Genome sequencing has provided an unprecedented view into the extent of human genetic variation. Yet, our ability to link
specific genetic variants to phenotypes remains limited. Moreover, genetic interactions between complex combinations of
variants likely contribute to the challenge. To discover rules governing genetic interaction networks, we previously
constructed all possible ~18 million yeast double mutants to generate a global yeast genetic interaction map, which reveals
a functional ‘wiring diagram’ of a eukaryotic cell. In the context of the last funding cycle, we systematically analyzed how
the global yeast genetic interaction network responds to different conditions, and we discovered that it is remarkably robust
to environmental perturbation. On the other hand, our systematic analysis of trigenic interactions associated with triple
mutants and genetic interactions involving natural variants revealed the prevalence of complex genetic interactions and their
immense potential to modify phenotype. To explore gene function and genetic networks in human cells, we also established
an efficient genome-wide CRSPR-Cas9 platform for mapping genetic interactions, and we constructed a ‘scaffold’ genetic
network for a reference human cell line. Like the yeast genetic network, the topology of the human network is informative
of gene function and suggests that general properties of genetic networks are highly conserved.
Here, we propose continued systematic analysis of complex genetic interaction networks and phenotypes in yeast, and the
application of the results for the cogent design of experiments to continue mapping genetic networks in human cells.
Aim 1: Conditional phenotypes and genetic networks dynamics in the context of diverse genetic backgrounds. We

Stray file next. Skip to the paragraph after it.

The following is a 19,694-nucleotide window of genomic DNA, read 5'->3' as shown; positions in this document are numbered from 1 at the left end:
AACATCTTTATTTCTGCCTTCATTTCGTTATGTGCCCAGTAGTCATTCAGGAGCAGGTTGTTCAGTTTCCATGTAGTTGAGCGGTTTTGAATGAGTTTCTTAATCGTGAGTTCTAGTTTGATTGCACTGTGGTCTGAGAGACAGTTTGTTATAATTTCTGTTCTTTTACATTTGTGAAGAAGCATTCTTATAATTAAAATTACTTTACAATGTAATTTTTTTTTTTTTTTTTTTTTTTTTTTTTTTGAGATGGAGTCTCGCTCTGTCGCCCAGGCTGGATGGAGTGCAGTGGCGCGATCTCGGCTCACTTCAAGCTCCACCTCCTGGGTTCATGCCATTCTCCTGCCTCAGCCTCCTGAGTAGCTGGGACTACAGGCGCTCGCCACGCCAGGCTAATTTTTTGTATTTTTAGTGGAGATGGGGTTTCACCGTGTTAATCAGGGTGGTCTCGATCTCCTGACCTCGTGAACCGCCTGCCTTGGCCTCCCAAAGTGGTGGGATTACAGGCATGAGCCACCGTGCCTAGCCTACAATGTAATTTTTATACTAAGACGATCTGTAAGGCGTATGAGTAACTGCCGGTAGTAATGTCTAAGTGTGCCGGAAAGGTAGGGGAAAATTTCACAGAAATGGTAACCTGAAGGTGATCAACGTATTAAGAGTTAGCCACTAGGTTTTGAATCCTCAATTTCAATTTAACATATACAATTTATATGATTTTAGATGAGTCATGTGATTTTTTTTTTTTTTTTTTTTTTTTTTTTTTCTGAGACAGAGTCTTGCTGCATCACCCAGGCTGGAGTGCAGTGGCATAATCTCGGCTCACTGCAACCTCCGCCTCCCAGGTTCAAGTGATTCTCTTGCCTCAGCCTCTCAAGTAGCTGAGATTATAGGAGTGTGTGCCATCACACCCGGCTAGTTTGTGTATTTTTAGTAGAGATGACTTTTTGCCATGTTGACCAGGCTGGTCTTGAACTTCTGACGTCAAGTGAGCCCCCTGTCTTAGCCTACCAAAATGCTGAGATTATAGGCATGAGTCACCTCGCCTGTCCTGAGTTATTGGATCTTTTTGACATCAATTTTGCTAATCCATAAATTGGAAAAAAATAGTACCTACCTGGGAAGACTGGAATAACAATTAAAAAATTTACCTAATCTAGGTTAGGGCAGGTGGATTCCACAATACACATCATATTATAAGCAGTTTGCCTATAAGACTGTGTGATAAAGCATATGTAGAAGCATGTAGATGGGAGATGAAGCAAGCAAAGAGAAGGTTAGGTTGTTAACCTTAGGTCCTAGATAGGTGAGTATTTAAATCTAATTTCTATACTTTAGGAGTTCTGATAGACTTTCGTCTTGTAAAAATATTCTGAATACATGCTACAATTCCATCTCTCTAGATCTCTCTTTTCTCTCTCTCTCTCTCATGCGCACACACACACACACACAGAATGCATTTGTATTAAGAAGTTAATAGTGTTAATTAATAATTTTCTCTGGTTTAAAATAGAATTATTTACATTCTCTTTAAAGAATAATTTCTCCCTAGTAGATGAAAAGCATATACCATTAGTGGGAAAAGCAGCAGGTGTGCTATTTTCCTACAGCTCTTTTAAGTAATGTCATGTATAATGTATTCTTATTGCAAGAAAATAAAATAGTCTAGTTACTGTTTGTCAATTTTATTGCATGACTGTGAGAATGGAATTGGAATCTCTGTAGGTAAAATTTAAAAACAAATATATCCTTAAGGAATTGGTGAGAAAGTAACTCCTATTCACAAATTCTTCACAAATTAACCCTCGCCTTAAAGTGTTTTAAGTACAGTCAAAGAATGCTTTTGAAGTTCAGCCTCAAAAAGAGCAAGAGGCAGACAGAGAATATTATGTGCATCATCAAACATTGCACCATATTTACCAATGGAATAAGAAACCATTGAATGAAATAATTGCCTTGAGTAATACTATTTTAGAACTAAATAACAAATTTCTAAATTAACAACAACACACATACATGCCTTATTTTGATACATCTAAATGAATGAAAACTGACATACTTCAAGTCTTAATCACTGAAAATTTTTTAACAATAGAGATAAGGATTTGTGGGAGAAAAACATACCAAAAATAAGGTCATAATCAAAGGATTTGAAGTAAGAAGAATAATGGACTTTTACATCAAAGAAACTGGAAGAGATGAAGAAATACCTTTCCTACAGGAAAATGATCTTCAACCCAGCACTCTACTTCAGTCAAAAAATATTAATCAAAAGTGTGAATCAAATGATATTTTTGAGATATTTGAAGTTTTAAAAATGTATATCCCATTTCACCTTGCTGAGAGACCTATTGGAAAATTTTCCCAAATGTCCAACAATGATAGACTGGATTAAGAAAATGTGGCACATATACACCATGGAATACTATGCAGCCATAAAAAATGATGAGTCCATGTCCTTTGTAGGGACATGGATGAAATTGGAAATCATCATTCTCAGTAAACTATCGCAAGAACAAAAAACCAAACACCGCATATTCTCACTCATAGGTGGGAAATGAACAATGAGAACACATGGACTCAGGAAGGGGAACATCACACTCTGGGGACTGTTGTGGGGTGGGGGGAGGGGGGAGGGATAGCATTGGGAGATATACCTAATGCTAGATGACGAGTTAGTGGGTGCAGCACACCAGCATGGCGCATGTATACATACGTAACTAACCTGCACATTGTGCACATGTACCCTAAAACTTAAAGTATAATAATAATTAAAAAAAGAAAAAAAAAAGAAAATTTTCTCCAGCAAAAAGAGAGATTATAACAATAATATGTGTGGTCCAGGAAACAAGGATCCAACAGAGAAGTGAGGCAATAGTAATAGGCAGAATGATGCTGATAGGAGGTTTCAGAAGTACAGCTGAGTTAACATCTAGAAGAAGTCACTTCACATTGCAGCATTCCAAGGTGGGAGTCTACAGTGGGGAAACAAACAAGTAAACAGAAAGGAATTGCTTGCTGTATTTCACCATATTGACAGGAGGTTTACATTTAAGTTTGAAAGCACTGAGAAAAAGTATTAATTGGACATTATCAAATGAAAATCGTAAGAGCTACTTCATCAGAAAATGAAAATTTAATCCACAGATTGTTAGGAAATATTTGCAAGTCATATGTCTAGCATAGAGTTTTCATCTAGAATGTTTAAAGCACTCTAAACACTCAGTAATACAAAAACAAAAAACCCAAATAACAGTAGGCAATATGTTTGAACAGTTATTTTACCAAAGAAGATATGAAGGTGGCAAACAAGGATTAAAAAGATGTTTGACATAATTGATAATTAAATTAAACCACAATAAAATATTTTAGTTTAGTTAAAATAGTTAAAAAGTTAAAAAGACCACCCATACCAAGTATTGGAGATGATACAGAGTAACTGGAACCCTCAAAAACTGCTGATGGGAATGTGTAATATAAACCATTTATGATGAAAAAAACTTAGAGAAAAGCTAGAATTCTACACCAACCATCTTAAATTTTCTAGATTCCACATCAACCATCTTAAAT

will perform systematic phenotypic and genetic analyses in wild, genetically diverse yeast strains to identify genetic
modifiers underlying background-specific gene essentiality. We will also map genetic interactions in wild yeast isolates to
quantify the effect of genetic background on genetic networks and more generally, the genotype-phenotype relationship.
Aim 2: Quantitative single cell read-outs for assaying the phenotypic consequences of genetic variation. We will
produce quantitative cell biological phenotypic profiles associated with gene perturbation and explore the influence of cell
state on the effects of genetic perturbation, using proteome dynamics as a phenotypic read-out. These projects will map
genetic determinants of subcellular morphology, reveal connections between conserved compartments, and establish
methods to use the proteome as a read-out for genotype-phenotype analysis.
Aim 3: Mapping a global genetic interaction network for a human cell line. Based on our current human genetic
interaction dataset, we will select and screen an informative set of query gene mutants, with an emphasis on essential genes,
to expand our scaffold genetic network and efficiently map networks underlying a set of functionally representative protein
complexes. This network will provide a powerful resource for annotating human gene function and identify conserved
network properties that can be used to discover disease gene modifiers, including those underlying cancer cell genetic